- Take an experienced camper with you when you are just starting out. You will learn a lot and the moral support will go a long way in helping you build confidence.
- Allow yourself gear to make your first experiences both comfortable and memorable. There will be plenty of time for cutting down on the gear you carry as you build experience. You don’t need to make it extremely difficult on yourself starting out. Challenging yourself is a good thing, but take it easy when you are just beginning.
- Wear proper clothing. Wearing only a hoodie just isn’t going to cut it! As the temperature drops, you will become keenly aware of the heat being sapped from your body by your now wet cotton clothing.
- Bring a change of clothes.
- Bring a sleeping bag (one that has a fill that won’t lose all of its insulation factor when wet).
Mistake #2: Underestimating My Environment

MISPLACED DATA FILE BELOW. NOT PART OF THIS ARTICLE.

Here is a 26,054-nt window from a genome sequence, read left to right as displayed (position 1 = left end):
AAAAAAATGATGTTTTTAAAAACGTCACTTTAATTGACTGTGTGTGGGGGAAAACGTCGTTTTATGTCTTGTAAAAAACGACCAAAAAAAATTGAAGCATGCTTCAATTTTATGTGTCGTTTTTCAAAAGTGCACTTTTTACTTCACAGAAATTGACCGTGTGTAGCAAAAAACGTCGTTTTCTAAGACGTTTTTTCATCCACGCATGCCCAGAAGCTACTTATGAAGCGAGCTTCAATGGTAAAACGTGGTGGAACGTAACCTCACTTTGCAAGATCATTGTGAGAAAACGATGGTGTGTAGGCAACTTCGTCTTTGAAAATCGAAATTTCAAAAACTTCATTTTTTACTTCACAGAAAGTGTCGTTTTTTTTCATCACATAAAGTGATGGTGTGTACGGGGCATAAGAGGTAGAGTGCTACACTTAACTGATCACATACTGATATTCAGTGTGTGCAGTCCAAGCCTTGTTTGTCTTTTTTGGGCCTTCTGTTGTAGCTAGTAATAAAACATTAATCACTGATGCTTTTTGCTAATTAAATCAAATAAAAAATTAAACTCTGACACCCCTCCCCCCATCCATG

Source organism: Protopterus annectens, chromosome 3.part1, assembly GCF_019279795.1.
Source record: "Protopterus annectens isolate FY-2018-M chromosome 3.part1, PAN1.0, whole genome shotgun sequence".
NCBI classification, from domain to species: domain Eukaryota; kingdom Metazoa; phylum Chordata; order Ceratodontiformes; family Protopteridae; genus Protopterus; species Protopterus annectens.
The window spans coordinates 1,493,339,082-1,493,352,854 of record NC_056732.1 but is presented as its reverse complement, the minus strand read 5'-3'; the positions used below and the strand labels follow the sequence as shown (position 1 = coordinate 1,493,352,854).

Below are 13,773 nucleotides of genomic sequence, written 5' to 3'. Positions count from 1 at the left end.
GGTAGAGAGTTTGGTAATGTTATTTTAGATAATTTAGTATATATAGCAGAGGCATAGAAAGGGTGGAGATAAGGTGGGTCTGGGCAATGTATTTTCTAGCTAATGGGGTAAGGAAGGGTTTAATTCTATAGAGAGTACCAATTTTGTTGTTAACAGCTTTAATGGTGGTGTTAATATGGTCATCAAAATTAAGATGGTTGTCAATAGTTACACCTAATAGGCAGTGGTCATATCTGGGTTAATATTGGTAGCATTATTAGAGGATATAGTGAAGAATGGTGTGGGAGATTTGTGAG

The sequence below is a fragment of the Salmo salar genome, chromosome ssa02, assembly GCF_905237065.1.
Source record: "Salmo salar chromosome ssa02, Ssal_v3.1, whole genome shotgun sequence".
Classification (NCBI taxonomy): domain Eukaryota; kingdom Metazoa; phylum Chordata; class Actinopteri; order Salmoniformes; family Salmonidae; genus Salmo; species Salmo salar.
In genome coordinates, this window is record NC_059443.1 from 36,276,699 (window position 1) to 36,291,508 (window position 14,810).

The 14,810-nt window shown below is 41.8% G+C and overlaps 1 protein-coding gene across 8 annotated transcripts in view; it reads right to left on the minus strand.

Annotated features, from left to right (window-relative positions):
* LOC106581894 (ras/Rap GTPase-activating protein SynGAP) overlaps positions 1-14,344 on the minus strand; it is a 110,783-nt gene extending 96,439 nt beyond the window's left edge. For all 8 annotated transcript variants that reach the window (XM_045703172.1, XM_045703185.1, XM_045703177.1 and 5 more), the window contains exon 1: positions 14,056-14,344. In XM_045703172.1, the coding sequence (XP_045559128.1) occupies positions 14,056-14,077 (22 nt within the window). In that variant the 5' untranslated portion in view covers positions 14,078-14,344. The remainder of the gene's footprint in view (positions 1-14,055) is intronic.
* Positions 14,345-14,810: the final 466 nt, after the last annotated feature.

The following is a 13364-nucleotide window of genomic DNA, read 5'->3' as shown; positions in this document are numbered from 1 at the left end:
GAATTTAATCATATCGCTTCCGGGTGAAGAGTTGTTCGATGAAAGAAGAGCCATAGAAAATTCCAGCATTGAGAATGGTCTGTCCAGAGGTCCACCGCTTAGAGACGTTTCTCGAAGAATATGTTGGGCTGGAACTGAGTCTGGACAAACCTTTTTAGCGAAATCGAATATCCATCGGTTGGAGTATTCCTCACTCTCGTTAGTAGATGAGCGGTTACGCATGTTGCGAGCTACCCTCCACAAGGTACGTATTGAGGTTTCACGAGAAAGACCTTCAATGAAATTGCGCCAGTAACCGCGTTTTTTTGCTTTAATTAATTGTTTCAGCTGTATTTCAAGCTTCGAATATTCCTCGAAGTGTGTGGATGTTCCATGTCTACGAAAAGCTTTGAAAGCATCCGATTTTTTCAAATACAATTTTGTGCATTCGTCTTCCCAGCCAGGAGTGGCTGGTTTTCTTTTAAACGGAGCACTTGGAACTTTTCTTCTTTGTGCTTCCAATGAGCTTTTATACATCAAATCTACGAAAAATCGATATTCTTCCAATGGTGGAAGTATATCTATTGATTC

It was a poor choice to make a small prairie island my first solo camping destination. Resources were far more scarce than in the near by inland trees. All that was available for wood was a bunch of scraggly looking shrubs that dotted the perimeter of the island. Had I camped inland, I would have had access to plenty of trees for fire building purposes. The lack of trees also made selecting a camp site a bit of a challenge. I couldn’t camp low around the perimeter because that would be too cool and moist. Yet if I camped up on higher ground I would be more exposed to the wind and other elements.
- Pick an ideal spot for your first few experiences. Pick a spot where you will have some trees to support a shelter and a fire.
- Bring a Life Straw instead of filtering your water through a dish cloth.
- It’s okay to bring a tarp and/or sleeping bag!
- Make it easy on yourself to begin with. This builds confidence and you can gradually ratchet up the difficulty level as you go.
- Just being out in the great outdoors rather than trying to imitate everything you see on Survivor Man.
Was there ANYTHING positive about my first experience?